(Western Valerian)

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Valeriana occidentalis, FR 612, Lone Cone Area, San Miguel Co. 3356

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Valeriana occidentalis, FR 612, Lone Cone Area, San Miguel Co. 3357

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Valeriana occidentalis, FR 612, Lone Cone Area, San Miguel Co. 3357

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Upper stem leaves, Valeriana occidentalis, FR 612, Lone Cone Area, San Miguel Co. 3362

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Lower stem leaves, Valeriana occidentalis, Lower Cataract Lake 5372

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Valeriana occidentalis, Lower Cataract Lake, Summit Co. 5373

Scientific Name Valeriana occidentalis USDA PLANTS Symbol VAOC2
Common Name Western Valerian ITIS Taxonomic Serial No. 35362
Family Valerianaceae (Valerian) SEINet
Reference
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Description Life zones and habitat: Montane to subalpine (6400 to 11000 ft.); moist areas in meadows and hillsides.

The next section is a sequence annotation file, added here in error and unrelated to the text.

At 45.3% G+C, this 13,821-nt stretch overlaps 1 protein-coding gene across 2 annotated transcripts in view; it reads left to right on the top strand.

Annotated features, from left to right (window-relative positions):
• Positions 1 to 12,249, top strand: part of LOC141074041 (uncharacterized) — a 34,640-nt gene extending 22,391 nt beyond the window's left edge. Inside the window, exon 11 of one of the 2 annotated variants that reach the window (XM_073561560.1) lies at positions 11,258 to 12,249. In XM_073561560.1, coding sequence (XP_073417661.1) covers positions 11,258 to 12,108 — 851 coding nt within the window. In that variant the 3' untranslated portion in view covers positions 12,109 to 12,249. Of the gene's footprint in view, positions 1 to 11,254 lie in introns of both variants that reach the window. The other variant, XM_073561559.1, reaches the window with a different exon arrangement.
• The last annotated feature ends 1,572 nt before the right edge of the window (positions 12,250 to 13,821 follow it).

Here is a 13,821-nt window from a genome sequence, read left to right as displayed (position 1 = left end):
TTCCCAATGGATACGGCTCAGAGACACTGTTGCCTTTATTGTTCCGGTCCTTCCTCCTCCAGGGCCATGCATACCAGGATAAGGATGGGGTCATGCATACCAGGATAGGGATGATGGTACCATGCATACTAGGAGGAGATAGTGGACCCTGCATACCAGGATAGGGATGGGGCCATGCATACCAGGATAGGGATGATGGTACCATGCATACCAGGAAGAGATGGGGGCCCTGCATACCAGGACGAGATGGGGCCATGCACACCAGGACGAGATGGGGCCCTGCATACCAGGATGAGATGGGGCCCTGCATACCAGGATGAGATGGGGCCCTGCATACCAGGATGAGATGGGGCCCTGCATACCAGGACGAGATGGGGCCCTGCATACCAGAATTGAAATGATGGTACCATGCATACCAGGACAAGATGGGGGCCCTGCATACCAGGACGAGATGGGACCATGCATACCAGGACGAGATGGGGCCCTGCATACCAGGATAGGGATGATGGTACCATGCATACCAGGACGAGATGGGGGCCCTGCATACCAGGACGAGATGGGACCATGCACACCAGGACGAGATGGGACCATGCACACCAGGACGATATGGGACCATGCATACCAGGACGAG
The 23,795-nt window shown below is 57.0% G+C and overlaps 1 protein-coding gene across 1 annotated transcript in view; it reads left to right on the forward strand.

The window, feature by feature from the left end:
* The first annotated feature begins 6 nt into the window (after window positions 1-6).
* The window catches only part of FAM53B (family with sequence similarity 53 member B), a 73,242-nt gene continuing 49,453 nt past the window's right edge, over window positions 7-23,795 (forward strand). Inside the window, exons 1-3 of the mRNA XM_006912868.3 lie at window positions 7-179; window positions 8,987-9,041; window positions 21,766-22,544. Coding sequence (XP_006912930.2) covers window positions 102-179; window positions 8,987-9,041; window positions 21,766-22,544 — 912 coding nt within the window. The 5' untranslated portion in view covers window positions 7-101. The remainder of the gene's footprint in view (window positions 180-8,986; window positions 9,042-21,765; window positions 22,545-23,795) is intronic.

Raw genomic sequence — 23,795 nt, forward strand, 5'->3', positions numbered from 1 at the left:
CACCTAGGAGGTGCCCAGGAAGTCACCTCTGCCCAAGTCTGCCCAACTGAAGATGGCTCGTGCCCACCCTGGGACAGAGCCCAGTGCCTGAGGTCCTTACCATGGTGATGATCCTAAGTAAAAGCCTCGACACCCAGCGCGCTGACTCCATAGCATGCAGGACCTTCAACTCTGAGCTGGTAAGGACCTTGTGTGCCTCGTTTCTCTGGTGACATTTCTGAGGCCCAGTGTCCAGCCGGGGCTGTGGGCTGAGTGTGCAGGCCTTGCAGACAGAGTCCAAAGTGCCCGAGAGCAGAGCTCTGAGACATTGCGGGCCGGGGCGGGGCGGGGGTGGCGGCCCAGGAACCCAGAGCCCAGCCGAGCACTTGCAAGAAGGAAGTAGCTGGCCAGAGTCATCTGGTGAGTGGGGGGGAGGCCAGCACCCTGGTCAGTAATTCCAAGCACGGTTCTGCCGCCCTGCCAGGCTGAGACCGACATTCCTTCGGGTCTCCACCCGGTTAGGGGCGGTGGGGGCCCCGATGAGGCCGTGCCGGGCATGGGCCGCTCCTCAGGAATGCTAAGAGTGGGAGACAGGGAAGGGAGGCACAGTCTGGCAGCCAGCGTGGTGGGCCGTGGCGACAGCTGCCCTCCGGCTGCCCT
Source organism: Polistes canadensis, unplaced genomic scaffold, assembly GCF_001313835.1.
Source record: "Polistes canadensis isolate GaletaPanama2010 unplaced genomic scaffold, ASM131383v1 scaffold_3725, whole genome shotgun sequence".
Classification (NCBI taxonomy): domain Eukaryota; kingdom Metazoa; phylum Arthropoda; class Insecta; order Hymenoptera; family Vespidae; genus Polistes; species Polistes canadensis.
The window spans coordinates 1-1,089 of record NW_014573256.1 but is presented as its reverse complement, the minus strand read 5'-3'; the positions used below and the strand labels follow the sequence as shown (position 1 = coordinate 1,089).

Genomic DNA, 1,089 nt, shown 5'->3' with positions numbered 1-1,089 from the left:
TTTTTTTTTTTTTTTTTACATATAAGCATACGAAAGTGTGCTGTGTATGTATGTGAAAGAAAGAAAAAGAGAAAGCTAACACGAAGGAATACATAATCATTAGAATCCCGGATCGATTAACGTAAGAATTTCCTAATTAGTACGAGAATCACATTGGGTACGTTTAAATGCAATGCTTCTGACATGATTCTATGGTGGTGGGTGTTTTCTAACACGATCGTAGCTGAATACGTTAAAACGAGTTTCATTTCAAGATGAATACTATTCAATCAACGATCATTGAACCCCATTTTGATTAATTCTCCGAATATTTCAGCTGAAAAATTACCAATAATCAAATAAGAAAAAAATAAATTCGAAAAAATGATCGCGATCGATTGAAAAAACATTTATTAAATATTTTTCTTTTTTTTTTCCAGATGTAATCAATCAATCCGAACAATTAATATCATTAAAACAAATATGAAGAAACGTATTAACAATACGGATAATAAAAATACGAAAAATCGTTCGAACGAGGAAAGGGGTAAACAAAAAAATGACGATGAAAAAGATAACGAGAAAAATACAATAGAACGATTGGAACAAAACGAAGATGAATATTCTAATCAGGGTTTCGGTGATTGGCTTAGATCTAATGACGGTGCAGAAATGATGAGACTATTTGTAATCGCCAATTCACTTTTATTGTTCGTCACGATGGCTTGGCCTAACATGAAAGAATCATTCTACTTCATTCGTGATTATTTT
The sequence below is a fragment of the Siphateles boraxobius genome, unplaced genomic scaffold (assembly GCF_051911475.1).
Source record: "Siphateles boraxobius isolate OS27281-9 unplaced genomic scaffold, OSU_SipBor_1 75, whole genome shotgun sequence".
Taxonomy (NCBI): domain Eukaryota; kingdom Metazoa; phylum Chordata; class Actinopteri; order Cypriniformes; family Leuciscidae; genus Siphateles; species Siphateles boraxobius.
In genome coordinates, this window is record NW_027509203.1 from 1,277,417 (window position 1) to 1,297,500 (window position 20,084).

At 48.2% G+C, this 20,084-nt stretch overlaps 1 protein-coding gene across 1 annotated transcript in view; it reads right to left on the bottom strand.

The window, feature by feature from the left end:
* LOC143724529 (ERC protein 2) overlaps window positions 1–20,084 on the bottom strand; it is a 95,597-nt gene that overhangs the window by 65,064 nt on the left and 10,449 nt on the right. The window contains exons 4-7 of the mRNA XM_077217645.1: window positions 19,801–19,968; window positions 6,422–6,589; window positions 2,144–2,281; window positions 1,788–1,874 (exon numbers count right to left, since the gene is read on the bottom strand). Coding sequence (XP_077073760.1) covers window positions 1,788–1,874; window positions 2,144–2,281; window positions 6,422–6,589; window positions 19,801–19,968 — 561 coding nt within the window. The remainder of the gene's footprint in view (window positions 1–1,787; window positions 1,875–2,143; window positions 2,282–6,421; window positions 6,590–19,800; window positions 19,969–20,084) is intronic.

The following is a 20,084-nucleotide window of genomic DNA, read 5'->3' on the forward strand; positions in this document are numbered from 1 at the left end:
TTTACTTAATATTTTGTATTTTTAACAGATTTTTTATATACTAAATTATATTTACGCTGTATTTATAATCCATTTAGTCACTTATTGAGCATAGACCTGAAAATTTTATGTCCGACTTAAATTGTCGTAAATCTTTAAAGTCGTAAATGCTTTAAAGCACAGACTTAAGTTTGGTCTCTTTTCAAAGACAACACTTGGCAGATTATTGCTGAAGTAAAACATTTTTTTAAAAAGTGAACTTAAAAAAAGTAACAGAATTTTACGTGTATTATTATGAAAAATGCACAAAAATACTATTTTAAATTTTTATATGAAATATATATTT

Plant: Erect perennial up to 30 inches tall; curving, grooved stem.
Leaves: Numerous, large basal, spatulate leaves on short petioles; smaller opposite pairs of pinnately-compound stem leaves, each with lanceolate to ovate leaflets, and upper stems divided into linear-lanceolate lobes or leaflets.
Inflorence: Very small white flowers less than 1/4-inch across in a compact panicle with opposite branching; flowers are dioecious (separate male and female flowers) or bisexual; 5 pointed lobes/petals; male blossoms with 3 protruding stamens.
Bloom Period: July to September.
References: "Flora of Colorado" by Jennifer Ackerfield, "Guide to Colorado Wildflowers" by G.K. Guennel, "A Guide to Rocky Mountain Plants" by Nelson and Williams.
BONAP Distribution Map
Colorado Status:
Native

© Tom Lebsack 2022

Banner photo: Ten Mile Range and Rhodiola integrifolia (King’s Crown) in Summit County